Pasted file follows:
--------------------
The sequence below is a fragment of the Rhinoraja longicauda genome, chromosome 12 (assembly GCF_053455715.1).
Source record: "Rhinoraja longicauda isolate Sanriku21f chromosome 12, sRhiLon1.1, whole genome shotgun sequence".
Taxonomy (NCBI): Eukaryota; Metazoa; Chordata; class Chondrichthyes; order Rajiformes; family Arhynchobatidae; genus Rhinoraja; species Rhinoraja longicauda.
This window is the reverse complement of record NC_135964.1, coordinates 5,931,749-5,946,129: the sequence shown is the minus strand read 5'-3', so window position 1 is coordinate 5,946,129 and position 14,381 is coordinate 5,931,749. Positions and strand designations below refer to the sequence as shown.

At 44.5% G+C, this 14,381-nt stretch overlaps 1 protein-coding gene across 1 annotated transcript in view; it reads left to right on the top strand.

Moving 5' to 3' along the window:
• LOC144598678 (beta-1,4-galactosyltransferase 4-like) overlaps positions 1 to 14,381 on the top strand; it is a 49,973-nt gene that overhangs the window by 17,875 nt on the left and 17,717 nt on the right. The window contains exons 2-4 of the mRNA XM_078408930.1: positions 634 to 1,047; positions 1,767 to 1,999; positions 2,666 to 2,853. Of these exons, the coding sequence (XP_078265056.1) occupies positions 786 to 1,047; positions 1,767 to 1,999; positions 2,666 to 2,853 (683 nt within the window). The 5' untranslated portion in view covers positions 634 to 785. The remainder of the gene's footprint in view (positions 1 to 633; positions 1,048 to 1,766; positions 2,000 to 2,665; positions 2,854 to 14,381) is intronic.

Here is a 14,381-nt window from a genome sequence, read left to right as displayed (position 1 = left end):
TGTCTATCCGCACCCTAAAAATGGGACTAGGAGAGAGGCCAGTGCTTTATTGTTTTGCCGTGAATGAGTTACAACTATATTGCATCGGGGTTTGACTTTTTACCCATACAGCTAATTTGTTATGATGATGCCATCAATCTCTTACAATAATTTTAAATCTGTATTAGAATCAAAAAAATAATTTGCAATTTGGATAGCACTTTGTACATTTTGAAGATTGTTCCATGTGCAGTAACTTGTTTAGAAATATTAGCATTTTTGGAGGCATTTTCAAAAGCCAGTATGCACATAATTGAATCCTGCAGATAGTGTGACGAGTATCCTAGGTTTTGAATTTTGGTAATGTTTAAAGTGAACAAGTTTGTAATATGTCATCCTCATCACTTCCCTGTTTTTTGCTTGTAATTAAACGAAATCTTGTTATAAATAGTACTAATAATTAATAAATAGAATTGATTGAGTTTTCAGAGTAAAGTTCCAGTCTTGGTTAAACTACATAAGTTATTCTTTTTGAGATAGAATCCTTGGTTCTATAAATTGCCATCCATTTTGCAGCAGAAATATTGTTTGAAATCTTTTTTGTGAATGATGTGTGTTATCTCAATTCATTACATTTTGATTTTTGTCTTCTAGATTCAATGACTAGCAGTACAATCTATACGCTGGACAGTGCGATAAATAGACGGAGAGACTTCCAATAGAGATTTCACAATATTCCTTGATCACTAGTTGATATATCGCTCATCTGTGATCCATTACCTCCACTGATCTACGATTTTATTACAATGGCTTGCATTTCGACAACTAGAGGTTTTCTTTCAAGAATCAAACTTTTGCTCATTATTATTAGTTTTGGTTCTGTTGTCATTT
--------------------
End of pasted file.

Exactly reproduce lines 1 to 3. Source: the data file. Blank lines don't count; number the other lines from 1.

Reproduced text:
The sequence below is a fragment of the Rhinoraja longicauda genome, chromosome 12 (assembly GCF_053455715.1).
Source record: "Rhinoraja longicauda isolate Sanriku21f chromosome 12, sRhiLon1.1, whole genome shotgun sequence".
Taxonomy (NCBI): Eukaryota; Metazoa; Chordata; class Chondrichthyes; order Rajiformes; family Arhynchobatidae; genus Rhinoraja; species Rhinoraja longicauda.